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Property CGT and PRR with ownership of two homes.

My mum owns two homes. a) First home bought in 1990 b) Second home bought in 1998 The second home was elected as the PRR in 2006. Following the passing of my late father my mother is considering selling one or both homes. For the sake of IHT and CGT what is here position on the properties in terms of gains and legitimately avoiding tax bearing in mind property inflation peaked in 2007, having risen for 10 to 15 years before. What is the best solution to selling one or both homes? Thanks


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Forgot to mention that both properties were in joint tenant names of my mother and late father and my fathers 50% share passed directly to my mother when he moved in in January 2011.

I would sell the first home. Out of the 23 years of ownership, she would have PRR for the first 16 years and the last 3, so only 3/23 of the gain less £10,800 annual allowance. The fraction is actually calculated in months, so do your own figures and don't forget to add the cost of buying to the original price and the costs of selliing should come off the selling price. Mike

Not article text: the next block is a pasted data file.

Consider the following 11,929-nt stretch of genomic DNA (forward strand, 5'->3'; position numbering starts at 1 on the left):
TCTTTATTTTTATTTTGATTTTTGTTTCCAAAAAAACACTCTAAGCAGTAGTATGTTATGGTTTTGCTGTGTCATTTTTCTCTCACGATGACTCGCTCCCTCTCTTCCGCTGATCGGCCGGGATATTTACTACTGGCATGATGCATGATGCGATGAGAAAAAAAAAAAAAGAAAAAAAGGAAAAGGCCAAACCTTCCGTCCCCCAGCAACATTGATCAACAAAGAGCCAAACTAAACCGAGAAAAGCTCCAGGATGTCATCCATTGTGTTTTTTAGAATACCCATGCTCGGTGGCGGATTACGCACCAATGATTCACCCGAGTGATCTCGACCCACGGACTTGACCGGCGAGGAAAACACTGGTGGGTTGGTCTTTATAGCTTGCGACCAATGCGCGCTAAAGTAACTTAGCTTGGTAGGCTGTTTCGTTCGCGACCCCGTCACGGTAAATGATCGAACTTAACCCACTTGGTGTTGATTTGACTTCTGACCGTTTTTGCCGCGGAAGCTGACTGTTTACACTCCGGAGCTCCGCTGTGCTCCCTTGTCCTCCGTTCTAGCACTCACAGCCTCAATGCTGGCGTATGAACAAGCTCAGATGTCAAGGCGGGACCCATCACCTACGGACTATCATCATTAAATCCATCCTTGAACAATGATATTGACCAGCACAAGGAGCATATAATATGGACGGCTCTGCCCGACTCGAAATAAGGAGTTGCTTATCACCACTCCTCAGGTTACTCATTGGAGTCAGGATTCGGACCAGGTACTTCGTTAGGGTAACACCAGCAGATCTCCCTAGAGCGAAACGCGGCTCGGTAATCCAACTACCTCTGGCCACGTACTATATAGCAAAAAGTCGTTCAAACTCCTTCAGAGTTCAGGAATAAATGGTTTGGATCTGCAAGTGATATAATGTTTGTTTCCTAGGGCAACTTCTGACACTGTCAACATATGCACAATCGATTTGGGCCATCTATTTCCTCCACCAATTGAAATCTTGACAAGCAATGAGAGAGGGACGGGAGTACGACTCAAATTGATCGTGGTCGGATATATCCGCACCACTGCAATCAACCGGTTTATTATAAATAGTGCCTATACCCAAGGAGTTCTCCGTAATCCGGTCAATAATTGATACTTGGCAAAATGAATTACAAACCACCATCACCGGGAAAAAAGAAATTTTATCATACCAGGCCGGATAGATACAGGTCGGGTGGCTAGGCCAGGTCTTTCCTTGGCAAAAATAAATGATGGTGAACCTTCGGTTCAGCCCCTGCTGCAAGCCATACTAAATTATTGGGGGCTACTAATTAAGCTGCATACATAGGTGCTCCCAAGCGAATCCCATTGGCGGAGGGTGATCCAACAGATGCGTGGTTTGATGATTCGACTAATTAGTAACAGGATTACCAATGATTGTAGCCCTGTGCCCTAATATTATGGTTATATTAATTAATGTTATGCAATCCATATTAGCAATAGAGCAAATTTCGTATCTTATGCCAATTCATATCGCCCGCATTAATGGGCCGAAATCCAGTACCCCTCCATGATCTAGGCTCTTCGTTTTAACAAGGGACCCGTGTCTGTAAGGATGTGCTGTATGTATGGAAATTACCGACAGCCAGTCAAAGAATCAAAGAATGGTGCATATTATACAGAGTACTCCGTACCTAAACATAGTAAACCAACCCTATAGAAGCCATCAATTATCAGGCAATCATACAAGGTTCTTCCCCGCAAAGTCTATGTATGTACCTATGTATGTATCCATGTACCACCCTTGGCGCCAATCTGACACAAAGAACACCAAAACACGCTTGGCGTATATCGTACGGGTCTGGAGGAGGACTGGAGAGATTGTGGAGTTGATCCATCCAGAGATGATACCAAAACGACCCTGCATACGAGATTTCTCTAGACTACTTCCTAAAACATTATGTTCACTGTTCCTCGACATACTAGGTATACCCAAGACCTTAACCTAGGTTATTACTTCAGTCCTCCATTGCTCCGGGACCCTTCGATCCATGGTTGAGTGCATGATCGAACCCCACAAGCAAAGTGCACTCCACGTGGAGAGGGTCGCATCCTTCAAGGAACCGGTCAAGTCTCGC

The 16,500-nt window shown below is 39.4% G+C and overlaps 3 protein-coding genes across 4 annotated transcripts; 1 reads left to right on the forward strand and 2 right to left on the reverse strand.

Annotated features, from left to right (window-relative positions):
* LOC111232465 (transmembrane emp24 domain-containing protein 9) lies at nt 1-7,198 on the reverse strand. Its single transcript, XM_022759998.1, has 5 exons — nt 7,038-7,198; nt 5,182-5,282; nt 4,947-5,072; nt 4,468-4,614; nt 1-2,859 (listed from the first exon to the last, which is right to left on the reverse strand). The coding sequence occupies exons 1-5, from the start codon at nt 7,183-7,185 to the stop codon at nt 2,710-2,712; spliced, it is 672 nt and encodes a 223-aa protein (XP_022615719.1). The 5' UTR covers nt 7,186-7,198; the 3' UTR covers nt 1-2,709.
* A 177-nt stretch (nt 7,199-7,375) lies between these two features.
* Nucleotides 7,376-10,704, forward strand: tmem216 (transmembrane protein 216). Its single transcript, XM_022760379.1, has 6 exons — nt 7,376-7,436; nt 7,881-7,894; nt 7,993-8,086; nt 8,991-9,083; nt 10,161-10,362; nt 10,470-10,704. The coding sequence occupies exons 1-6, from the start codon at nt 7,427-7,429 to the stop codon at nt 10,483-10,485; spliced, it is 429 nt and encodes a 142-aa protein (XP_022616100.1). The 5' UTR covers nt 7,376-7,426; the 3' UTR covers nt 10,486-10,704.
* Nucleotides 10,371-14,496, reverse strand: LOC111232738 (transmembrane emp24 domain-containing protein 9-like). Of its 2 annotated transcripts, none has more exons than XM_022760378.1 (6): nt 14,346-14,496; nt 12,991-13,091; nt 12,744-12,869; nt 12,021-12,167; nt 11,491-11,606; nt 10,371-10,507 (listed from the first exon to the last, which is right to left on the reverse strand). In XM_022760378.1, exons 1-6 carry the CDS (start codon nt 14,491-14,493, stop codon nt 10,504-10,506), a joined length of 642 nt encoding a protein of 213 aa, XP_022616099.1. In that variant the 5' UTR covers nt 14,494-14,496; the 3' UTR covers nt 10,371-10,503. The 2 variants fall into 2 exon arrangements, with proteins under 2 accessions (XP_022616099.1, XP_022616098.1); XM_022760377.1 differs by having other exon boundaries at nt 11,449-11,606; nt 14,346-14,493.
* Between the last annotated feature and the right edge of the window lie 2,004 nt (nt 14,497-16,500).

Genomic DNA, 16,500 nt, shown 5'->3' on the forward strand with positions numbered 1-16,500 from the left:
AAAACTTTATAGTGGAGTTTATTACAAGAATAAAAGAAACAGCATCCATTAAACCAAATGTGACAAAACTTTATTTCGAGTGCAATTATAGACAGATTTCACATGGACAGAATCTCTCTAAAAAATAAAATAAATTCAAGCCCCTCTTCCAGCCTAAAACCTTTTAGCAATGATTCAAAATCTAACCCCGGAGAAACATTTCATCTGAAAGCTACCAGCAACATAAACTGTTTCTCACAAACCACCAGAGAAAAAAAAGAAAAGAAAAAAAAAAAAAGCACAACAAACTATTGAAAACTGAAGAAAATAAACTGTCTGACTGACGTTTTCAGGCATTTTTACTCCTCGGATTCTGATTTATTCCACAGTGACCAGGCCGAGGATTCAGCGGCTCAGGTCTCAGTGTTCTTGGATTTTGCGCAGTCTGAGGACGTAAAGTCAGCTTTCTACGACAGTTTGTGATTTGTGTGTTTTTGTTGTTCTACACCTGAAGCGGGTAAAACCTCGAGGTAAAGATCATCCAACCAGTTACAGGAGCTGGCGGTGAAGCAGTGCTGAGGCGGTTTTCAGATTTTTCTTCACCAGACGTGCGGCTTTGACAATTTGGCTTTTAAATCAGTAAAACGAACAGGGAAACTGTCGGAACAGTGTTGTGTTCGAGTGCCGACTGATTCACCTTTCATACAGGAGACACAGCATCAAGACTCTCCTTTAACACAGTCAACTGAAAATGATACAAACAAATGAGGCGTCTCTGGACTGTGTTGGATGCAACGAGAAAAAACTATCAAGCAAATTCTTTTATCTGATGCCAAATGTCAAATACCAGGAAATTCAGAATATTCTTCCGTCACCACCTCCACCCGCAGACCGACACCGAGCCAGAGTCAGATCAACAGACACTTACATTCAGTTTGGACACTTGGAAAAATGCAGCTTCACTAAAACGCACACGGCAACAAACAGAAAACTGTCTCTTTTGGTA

MikeGG1 thanks for response and advice much appreciated. Are you a qualified tax accountant? The gain is seen as a straight line by HMRC ignoring property price cycles during the period of ownership? Also, would it not be a fraction of 4/23 of gain? (23 - 16 - 3 = 4yrs)? I assume with the second property that that has 8 yrs of gain (1998 to 2006) or 8/15 of the gain over the 15 yrs of ownership? There is a possibility that my mother would sell both homes to downsize and buy another property (and distribute some money to her four children and 8 grand children) as she now beginning to spend more time in property one (the one she bought first with my late father in 1990) because property two was going to be used as a retirement place with my late father, but when he passed on she decided that she will probably move back to property once to be close to her family sadly. Thanks Chris

No, I am not an accountant but used to be in Financial Services before retiring. There is some overlap. Yes it should have been 4, but, as I said it should be calculated in months and not years and yes it is regarded by HMRC as a straight-line calculation. You can do the calculation on the other property in the same way. You can count any period of residence of single ownership and nomination when 2 or more are owned, and also the last 3 year. However, you can't count the same period twice on the same property. In other words, ignore the last 3 years bit for a property if she had nominated that property for PRR at the time. If she does decide to sell both, she should make sure that she completes the sales in different tax years in order to get 2 annual allowances. Mike

Wouldn't it be advantageous with some creative tax planning to pass on a proportion of one or both of these houses to you and your siblings thus avoiding IHT (subject to other conditions). Thoughts please.